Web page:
TYPES OF NEUROMUSCULAR DYSFUNCTION
Braasch1 has divided cases of neuromuscular dysfunction of the bladder into those with definite clinical evidence of involvement of the central nervous system, and those in which the lesion is limited to the terminal nerves of the bladder. The first type is termed cord bladder because of associated disease of the spinal cord; the second is the atonic bladder, so-called because of flabby musculature and diminished expulsive power. In describing cases of chronic retention of urine, Beer2 subdivides the neuromuscular group into those cases associated with: (1) Disease of the brain, (2) disease of the spinal cord, and (3) spasticity of the bladder sphincter without neurologic signs. Cases of the first and second types would correspond to those of so-called cord bladder; the third group is similar to the group of atonic bladders. In later publications Beer considers that in some of these cases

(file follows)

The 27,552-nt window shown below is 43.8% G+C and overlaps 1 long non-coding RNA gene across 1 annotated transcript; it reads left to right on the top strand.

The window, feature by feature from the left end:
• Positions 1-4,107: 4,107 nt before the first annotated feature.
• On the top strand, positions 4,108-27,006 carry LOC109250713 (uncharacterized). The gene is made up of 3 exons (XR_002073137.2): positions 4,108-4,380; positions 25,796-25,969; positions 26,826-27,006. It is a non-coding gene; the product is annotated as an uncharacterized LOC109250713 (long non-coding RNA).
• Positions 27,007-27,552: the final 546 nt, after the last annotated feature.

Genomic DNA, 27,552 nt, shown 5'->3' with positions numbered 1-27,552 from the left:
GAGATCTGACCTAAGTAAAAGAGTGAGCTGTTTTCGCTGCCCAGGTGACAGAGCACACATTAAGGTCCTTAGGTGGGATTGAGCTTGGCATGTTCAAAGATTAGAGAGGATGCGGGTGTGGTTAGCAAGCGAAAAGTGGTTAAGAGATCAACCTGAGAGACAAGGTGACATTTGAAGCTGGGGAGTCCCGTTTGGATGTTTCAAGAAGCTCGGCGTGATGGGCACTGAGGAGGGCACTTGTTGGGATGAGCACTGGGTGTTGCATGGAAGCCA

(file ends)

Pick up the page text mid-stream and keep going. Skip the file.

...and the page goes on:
HELMHOLZ HF. NEUROMUSCULAR DYSFUNCTION OF THE BLADDER AS A CAUSE OF CHRONIC PYELITIS IN CHILDHOOD. Am J Dis Child. 1926;32(5):682–691. doi:10.1001/archpedi.1926.04130110044005
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